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Here legally, but facing deportation

Border protection agents are still trying
to deport people at LAX, attorneys say

Border protection agents are still trying to deport people at LAX, attorneys say

Customs and Border Protection agents at Los Angeles International Airport (LAX) are still trying to deport travelers from blacklisted Muslim-majority countries, despite a federal court order halting the practice, according to immigration lawyers. Now, the American Civil Liberties Union (ACLU) of California has filed a lawsuit in response. 

The order halting deportations was issued in a Brooklyn federal court as a result of a lawsuit filed by the ACLU on behalf of Hameed Khalid Darweesh and Sameer Abdulkhaleq Alshawi — both Iraqis with valid visas to enter the U.S. detained at John F. Kennedy International Airport on Saturday. The ruling extends to about 200 others stranded in airports across the country and will remain in place until Feb. 21.

Melissa Keaney, a staff attorney with the National Immigration Law Center, said that, as of 1:30 p.m. Eastern Time, about a dozen people were being held at Los Angeles International Airport.

One of the detainees is Khanon Mahindokht Azada, a 78-year-old woman from Iran, Keaney said, who travels to the U.S. annually to visit her 10 children, nine of whom are citizens and one who is a lawful, permanent resident. Azada travels on an approved visitor’s visa and has been detained since noon local time on Saturday. She also suffers from diabetes and high blood pressure, according to Keaney.

Gishh Alsaeedi, an 82-year-old Iraqi citizen is also reportedly being detained at LAX. Alsaeedi lives in Baghdad, Iraq, and traveled to the United States via Dubai to visit her daughter, whom she had not seen in 19 years, according to Keaney, and her six grandchildren, whom she has never met.

Alsaeedi is traveling on a tourist visa with her Iraqi passport and arrived at LAX on Saturday at 12:45 p.m. local time, according to Keaney. A friend she was traveling with, because she was nervous to travel alone, is a U.S. citizen and was not detained. Alsaeedi, however, was detained upon entry into the U.S. and remains so. She suffers from high blood pressure and vision loss and has not been allowed to call her family, according to Keaney.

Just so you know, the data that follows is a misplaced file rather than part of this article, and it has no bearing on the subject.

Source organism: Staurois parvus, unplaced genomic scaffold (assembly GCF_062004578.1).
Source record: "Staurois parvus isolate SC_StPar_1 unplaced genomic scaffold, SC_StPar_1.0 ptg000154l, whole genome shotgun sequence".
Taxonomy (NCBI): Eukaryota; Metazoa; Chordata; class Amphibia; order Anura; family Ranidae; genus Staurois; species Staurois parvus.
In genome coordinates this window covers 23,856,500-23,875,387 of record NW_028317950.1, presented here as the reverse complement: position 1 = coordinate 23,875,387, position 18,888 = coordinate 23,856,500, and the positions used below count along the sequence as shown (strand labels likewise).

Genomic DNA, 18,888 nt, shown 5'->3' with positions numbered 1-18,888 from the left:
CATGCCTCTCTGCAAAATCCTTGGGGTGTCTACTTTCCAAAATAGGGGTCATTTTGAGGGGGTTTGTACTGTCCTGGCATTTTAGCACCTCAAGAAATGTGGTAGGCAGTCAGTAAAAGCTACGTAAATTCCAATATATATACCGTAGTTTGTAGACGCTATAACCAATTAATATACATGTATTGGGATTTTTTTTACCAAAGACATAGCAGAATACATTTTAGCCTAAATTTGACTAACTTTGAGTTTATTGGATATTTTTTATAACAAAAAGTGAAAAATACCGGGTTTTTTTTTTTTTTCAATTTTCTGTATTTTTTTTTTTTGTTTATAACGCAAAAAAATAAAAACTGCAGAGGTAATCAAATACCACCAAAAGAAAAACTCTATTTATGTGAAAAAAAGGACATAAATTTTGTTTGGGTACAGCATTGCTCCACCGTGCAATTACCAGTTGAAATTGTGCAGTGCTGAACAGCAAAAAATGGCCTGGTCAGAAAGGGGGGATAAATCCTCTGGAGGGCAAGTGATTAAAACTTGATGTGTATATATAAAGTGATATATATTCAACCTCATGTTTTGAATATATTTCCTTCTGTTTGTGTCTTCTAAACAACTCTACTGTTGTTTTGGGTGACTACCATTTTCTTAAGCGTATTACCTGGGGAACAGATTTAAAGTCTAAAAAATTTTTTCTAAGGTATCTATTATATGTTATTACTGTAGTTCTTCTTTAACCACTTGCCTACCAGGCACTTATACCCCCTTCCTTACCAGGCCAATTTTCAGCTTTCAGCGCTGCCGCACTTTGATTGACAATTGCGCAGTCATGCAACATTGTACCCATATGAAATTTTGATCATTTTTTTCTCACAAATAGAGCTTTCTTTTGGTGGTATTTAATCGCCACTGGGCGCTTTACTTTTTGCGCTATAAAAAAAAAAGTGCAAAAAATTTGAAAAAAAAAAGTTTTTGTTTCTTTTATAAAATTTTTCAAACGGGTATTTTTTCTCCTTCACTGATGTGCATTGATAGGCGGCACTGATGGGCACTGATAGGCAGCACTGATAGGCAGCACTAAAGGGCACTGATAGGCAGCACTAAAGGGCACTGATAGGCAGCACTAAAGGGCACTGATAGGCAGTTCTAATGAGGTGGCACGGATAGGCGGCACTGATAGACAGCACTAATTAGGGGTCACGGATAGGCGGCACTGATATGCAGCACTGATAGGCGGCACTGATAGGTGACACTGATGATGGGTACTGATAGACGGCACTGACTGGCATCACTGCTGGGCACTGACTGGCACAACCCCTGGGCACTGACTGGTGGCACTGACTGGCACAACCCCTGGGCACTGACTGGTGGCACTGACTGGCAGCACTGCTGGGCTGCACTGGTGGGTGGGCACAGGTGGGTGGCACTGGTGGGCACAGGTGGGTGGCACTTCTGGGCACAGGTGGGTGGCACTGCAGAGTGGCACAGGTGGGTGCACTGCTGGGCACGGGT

The American Civil Liberties Union of California filed a petition Sunday on behalf of two detainees in LAX, both lawful, permanent residents from Iran. The organization is now working to add names to the list of plaintiffs. Alsaeedi and Azada are not currently listed as plaintiffs in the case.

Gihan Thomas, also an immigration lawyer with her own firm in Los Angeles, also said that LAX airport officials “have been tough.” “They don’t want to comply with the federal judge’s orders, they want to keep on implementing the executive order,” she added.

Keaney is also hearing reports of detainees across the country being pressured by Customs and Border Patrol agents to withdraw their applications for entry into the U.S., which would effectively lead to a voluntary deportation. That would mean any agents trying to deport detainees wouldn’t technically be violating the federal order. “They are being held in a coercive environment,” Keaney said. “In these awful conditions.”

The federal order halting deportations entitles detainees to see an attorney, but some reports indicate that border agents are also defying that provision. Keaney said that lawyers were being denied access to the detainees at LAX, despite having signed a G-28 form establishing their attorney-client relationship.

Similarly, Damon Silvers, policy director and special counsel at The American Federation of Labor and Congress of Industrial Organization, tweeted that lawyers seeking to meet with their clients were told “it’s not going to happen” by customs officials at Dulles Airport in Washington D.C. and are now seeking to file a contempt order.

President Donald Trump’s executive order, signed Friday, threw the U.S. immigration system into chaos. The order suspended refugees from entering the U.S. for 120 days, with Syrian refugees indefinitely. It also bars travelers from six other Muslim-majority countries for 90 days, including those with visas, green cards, or legal residential status. 

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